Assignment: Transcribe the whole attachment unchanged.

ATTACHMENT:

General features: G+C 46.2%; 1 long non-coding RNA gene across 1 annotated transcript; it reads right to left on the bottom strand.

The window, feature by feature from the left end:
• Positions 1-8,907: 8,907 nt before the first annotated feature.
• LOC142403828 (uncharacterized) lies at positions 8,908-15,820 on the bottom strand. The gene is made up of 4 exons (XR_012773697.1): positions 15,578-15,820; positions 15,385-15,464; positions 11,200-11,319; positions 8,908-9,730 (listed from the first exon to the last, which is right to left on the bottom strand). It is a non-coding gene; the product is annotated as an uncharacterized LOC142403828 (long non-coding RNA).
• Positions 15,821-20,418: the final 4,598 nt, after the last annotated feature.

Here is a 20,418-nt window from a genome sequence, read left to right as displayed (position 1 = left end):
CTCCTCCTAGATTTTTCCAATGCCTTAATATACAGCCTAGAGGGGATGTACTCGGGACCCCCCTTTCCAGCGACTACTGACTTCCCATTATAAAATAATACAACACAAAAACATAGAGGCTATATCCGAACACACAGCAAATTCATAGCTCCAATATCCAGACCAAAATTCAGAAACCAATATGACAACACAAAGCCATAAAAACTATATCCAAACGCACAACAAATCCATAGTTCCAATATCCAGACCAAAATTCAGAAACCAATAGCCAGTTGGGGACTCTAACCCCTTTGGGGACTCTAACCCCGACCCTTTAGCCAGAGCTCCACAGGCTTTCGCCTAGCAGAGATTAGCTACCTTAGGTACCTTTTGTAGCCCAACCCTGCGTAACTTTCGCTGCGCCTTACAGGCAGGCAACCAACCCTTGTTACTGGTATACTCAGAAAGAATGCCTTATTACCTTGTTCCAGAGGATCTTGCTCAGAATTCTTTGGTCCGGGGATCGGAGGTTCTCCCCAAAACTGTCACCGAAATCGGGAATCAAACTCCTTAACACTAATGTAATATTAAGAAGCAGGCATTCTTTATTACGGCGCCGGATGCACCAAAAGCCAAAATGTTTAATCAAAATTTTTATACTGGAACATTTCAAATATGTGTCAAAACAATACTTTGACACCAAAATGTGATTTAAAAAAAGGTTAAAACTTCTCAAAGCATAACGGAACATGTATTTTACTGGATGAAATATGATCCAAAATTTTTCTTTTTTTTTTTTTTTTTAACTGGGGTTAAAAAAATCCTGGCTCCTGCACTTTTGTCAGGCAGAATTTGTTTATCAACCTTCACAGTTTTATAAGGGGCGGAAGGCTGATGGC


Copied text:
General features: G+C 46.2%; 1 long non-coding RNA gene across 1 annotated transcript; it reads right to left on the bottom strand.

The window, feature by feature from the left end:
• Positions 1-8,907: 8,907 nt before the first annotated feature.
• LOC142403828 (uncharacterized) lies at positions 8,908-15,820 on the bottom strand. The gene is made up of 4 exons (XR_012773697.1): positions 15,578-15,820; positions 15,385-15,464; positions 11,200-11,319; positions 8,908-9,730 (listed from the first exon to the last, which is right to left on the bottom strand). It is a non-coding gene; the product is annotated as an uncharacterized LOC142403828 (long non-coding RNA).
• Positions 15,821-20,418: the final 4,598 nt, after the last annotated feature.

Here is a 20,418-nt window from a genome sequence, read left to right as displayed (position 1 = left end):
CTCCTCCTAGATTTTTCCAATGCCTTAATATACAGCCTAGAGGGGATGTACTCGGGACCCCCCTTTCCAGCGACTACTGACTTCCCATTATAAAATAATACAACACAAAAACATAGAGGCTATATCCGAACACACAGCAAATTCATAGCTCCAATATCCAGACCAAAATTCAGAAACCAATATGACAACACAAAGCCATAAAAACTATATCCAAACGCACAACAAATCCATAGTTCCAATATCCAGACCAAAATTCAGAAACCAATAGCCAGTTGGGGACTCTAACCCCTTTGGGGACTCTAACCCCGACCCTTTAGCCAGAGCTCCACAGGCTTTCGCCTAGCAGAGATTAGCTACCTTAGGTACCTTTTGTAGCCCAACCCTGCGTAACTTTCGCTGCGCCTTACAGGCAGGCAACCAACCCTTGTTACTGGTATACTCAGAAAGAATGCCTTATTACCTTGTTCCAGAGGATCTTGCTCAGAATTCTTTGGTCCGGGGATCGGAGGTTCTCCCCAAAACTGTCACCGAAATCGGGAATCAAACTCCTTAACACTAATGTAATATTAAGAAGCAGGCATTCTTTATTACGGCGCCGGATGCACCAAAAGCCAAAATGTTTAATCAAAATTTTTATACTGGAACATTTCAAATATGTGTCAAAACAATACTTTGACACCAAAATGTGATTTAAAAAAAGGTTAAAACTTCTCAAAGCATAACGGAACATGTATTTTACTGGATGAAATATGATCCAAAATTTTTCTTTTTTTTTTTTTTTTTAACTGGGGTTAAAAAAATCCTGGCTCCTGCACTTTTGTCAGGCAGAATTTGTTTATCAACCTTCACAGTTTTATAAGGGGCGGAAGGCTGATGGC